Implemented in 2012 during the Obama administration, DACA provided temporary relief from deportation and temporary work authorization to those children brought to the United States before they were 16 years old and who resided in the United States for at least five years before June 15, 2012. Applicants also needed to be under the age of 31, be enrolled in school or have already graduated, and have no criminal record.

Receiving “deferred action” did not provide lawful status, but it was a form of prosecutorial discretion to defer removal (deportation) action against an individual for a certain period of time. This, therefore, allowed applicants to remain in the country without fear of deportation and with the ability to enroll in school, seek employment and serve in the military. Status was granted in two-year increments. Currently, there are approximately 800,000 DACA recipients in the country. Here’s what we know at this point:

Extensions for expiring Employment Authorization Documents (“EAD cards”) must be filed by October 5, 2017;

Only those DACA recipients whose current EAD cards expire before March 5, 2018 may file to extend their status/EAD cards. Current beneficiaries of the program may continue to benefit from the deferment for six months, until March 5, 2018. Employment authorization will remain valid until the EAD card expires; and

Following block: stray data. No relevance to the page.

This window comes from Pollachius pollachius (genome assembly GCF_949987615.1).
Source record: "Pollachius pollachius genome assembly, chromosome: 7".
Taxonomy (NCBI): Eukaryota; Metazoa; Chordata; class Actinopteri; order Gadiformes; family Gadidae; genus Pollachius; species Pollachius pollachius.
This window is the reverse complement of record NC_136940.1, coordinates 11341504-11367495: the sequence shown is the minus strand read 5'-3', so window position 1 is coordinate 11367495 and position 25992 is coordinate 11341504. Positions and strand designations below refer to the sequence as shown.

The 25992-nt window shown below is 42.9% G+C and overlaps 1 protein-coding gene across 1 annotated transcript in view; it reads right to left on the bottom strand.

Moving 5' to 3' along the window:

Effective as of September 5, 2017, no new applications for relief under the program will be accepted.

Based upon comments from the Trump administration, the expectation is that Congress now has a window of opportunity to create legislation covering DACA recipients. This announcement serves as a reminder for employers to review their Forms I-9 and ensure that they are properly tracking all employees’ expiring employment authorization documents. Employers may want to post a general notice that DACA recipients should file their extension applications before October 5, 2017.